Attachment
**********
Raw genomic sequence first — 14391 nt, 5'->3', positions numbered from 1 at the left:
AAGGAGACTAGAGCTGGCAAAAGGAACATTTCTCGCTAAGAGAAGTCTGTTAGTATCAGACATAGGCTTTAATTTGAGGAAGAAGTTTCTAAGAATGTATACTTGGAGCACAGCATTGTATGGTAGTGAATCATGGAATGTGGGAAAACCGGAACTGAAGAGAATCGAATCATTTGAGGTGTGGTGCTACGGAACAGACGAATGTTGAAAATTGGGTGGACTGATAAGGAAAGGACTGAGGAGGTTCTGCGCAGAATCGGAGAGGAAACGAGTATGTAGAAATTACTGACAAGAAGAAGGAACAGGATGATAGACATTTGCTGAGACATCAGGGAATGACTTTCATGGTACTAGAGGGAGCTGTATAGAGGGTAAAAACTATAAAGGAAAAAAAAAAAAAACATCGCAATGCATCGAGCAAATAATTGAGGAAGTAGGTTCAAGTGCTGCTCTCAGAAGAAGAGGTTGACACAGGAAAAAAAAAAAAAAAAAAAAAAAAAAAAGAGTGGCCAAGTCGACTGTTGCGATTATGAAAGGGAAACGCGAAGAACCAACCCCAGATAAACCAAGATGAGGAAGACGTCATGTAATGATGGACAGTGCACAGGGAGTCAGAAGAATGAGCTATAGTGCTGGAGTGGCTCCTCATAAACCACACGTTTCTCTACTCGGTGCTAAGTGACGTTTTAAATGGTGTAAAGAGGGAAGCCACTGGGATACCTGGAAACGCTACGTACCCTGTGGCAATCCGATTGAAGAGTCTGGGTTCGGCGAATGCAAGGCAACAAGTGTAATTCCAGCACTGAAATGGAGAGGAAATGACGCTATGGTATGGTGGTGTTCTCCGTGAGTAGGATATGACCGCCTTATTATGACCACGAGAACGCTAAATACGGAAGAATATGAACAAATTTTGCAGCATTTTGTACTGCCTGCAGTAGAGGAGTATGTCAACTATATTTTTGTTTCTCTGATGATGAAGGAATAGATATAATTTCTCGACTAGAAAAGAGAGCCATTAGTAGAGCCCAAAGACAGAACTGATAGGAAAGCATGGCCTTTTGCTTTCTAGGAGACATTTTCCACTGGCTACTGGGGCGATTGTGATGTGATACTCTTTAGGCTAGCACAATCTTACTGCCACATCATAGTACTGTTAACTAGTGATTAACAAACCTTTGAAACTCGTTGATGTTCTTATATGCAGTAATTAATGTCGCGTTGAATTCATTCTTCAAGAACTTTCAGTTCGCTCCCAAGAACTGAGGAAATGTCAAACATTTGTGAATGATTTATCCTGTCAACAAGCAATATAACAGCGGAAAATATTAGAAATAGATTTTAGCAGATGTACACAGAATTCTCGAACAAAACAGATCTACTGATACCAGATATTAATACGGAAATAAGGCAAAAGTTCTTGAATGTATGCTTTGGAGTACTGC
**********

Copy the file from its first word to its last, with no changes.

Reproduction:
Raw genomic sequence first — 14391 nt, 5'->3', positions numbered from 1 at the left:
AAGGAGACTAGAGCTGGCAAAAGGAACATTTCTCGCTAAGAGAAGTCTGTTAGTATCAGACATAGGCTTTAATTTGAGGAAGAAGTTTCTAAGAATGTATACTTGGAGCACAGCATTGTATGGTAGTGAATCATGGAATGTGGGAAAACCGGAACTGAAGAGAATCGAATCATTTGAGGTGTGGTGCTACGGAACAGACGAATGTTGAAAATTGGGTGGACTGATAAGGAAAGGACTGAGGAGGTTCTGCGCAGAATCGGAGAGGAAACGAGTATGTAGAAATTACTGACAAGAAGAAGGAACAGGATGATAGACATTTGCTGAGACATCAGGGAATGACTTTCATGGTACTAGAGGGAGCTGTATAGAGGGTAAAAACTATAAAGGAAAAAAAAAAAAAACATCGCAATGCATCGAGCAAATAATTGAGGAAGTAGGTTCAAGTGCTGCTCTCAGAAGAAGAGGTTGACACAGGAAAAAAAAAAAAAAAAAAAAAAAAAAAAGAGTGGCCAAGTCGACTGTTGCGATTATGAAAGGGAAACGCGAAGAACCAACCCCAGATAAACCAAGATGAGGAAGACGTCATGTAATGATGGACAGTGCACAGGGAGTCAGAAGAATGAGCTATAGTGCTGGAGTGGCTCCTCATAAACCACACGTTTCTCTACTCGGTGCTAAGTGACGTTTTAAATGGTGTAAAGAGGGAAGCCACTGGGATACCTGGAAACGCTACGTACCCTGTGGCAATCCGATTGAAGAGTCTGGGTTCGGCGAATGCAAGGCAACAAGTGTAATTCCAGCACTGAAATGGAGAGGAAATGACGCTATGGTATGGTGGTGTTCTCCGTGAGTAGGATATGACCGCCTTATTATGACCACGAGAACGCTAAATACGGAAGAATATGAACAAATTTTGCAGCATTTTGTACTGCCTGCAGTAGAGGAGTATGTCAACTATATTTTTGTTTCTCTGATGATGAAGGAATAGATATAATTTCTCGACTAGAAAAGAGAGCCATTAGTAGAGCCCAAAGACAGAACTGATAGGAAAGCATGGCCTTTTGCTTTCTAGGAGACATTTTCCACTGGCTACTGGGGCGATTGTGATGTGATACTCTTTAGGCTAGCACAATCTTACTGCCACATCATAGTACTGTTAACTAGTGATTAACAAACCTTTGAAACTCGTTGATGTTCTTATATGCAGTAATTAATGTCGCGTTGAATTCATTCTTCAAGAACTTTCAGTTCGCTCCCAAGAACTGAGGAAATGTCAAACATTTGTGAATGATTTATCCTGTCAACAAGCAATATAACAGCGGAAAATATTAGAAATAGATTTTAGCAGATGTACACAGAATTCTCGAACAAAACAGATCTACTGATACCAGATATTAATACGGAAATAAGGCAAAAGTTCTTGAATGTATGCTTTGGAGTACTGC